The next chapter of my journey begins in Camerota, a seemingly quiet and understated town in the province of Salerno. By day, at least, it fitted this description, but by night it became rife with effervescent Italian vivacity. We stopped off in the beautiful Piazza San Dominga for an Aperol spritz, a gloriously orange Italian speciality, and later dined at Il Paguro.
My outfit was sourced from my shopping spree in Panarea (A’bidikkia). The white babydoll dress was designed by the woman who owned the shop and is unfortunately sold out on her online store (see my previous post for the link to her website). However, Shopbop have some lurvely white dresses in stock of a similar style:
From top left: the sofia dress by MISA, the cream babydoll dress by For Love and Lemons, the medallion crochet dress by Ella Moss, the stardust dress by For Love and Lemons, the Ilektra mini dress by Free People and the shells dress by Ministry of Style.
For a more affordable yet effortlessly classy aesthetic – take a look at this summery number by Topshop. New Look offer a very similar style but with long sleeves which I also love. From urban chic with a pair of cowboy boots to garden party with a pair of heels or wedges the white summer dress is an absolute staple!
I styled mine with a plain neck (I didn’t want to distract from the plunging V-neck) but teamed it with a statement pair of shell and pearl earrings. Wedges from Mint Velvet.
The next day we began our sail down the Amalfi coast. But of course not before I had squeezed in a cheeky morning swim and excursion on one of the paddle boards (my new favourite form of exercise!). Sporting my bright coral-pink bikini from Triangl, I felt very retro in the saucy high-cut bottoms. As Vogue anticipated, 2017 is the summer of the 80s swimwear throwback! Read the article here.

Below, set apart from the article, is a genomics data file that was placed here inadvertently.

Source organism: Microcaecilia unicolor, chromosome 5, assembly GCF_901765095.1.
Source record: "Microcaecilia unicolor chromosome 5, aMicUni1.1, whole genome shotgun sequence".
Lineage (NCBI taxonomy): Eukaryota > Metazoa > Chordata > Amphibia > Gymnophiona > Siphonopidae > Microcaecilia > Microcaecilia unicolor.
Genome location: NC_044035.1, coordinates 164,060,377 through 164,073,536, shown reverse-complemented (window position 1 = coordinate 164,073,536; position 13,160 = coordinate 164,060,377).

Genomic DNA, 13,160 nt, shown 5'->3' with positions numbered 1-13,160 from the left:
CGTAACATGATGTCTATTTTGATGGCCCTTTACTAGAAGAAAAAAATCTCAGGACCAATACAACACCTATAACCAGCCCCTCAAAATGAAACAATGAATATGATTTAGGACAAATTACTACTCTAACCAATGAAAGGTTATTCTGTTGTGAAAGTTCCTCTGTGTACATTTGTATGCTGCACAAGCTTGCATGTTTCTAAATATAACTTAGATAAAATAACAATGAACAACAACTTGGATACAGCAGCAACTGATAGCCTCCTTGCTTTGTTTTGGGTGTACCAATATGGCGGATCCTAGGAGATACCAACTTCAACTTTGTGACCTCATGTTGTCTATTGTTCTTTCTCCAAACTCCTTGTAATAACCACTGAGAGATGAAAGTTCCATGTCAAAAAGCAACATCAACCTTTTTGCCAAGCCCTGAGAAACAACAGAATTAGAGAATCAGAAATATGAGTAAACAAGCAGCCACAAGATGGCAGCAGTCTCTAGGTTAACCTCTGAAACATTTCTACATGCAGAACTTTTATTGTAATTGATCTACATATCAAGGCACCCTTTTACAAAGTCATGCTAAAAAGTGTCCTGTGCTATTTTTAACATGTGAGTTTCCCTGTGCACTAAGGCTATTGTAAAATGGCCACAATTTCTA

We managed a whistle-stop tour of the beautiful Positano, browsing the beautiful linen and ceramic shops and trying our best to avoid the swathes of tourists.
The whole town is incredibly aesthetic, with bright orange and red buildings radiating in the blazing heat – and it was particularly hot that day – as they climb up the cliff-side.
Climbing up to the Piazza, we explored the town’s church and studied some of the beautiful modern mosaics that cover the floor of the square. No wonder the town is a popular haunt for artists and writers.
My outfit is mostly comprised of two staple items from ZARA: the classic black super high- waisted shorts, and a red and white striped off the shoulder crop (tube top equivalent by Brandy Melville). My tan sandals are super useful and literally go with everything… but I can’t find them online… however Birkenstocks would definitely do the same job. My hand-painted tambourine earrings are by Amlé, but I will be doing a separate blog post on this brand soon. Sunglasses by Versace.
And onwards! Our next stop was the enchanting island of Ischia.
The island has a rich and fascinating history, embodied in its Aragon Castle, which overlooks one of its coastal towns, Aenaria. The first fortress was built in 474 BC under Hiero I upon his victory in the battle against the Tyrrhenians. Since then it has been inhabited by various historical figures including members of the Spanish Aragon family and Bourbon dynasty, and their poet and writer friends. The exhausting climb up the ancient stone steps was all made worth it by the beautiful views. Our first stop on the guided route was the ruined Cathedral of the Assunta, pictured below.
Built by the people of Ischia after the volcanic eruption of Arso in 1301, the building was originally constructed in the Romanesque style, but was later redefined during the Renaissance to suit the classical architectural fashions of the fifteenth century. Further adjustments were made in the eighteenth century with the addition of splendid works of Baroque stucco.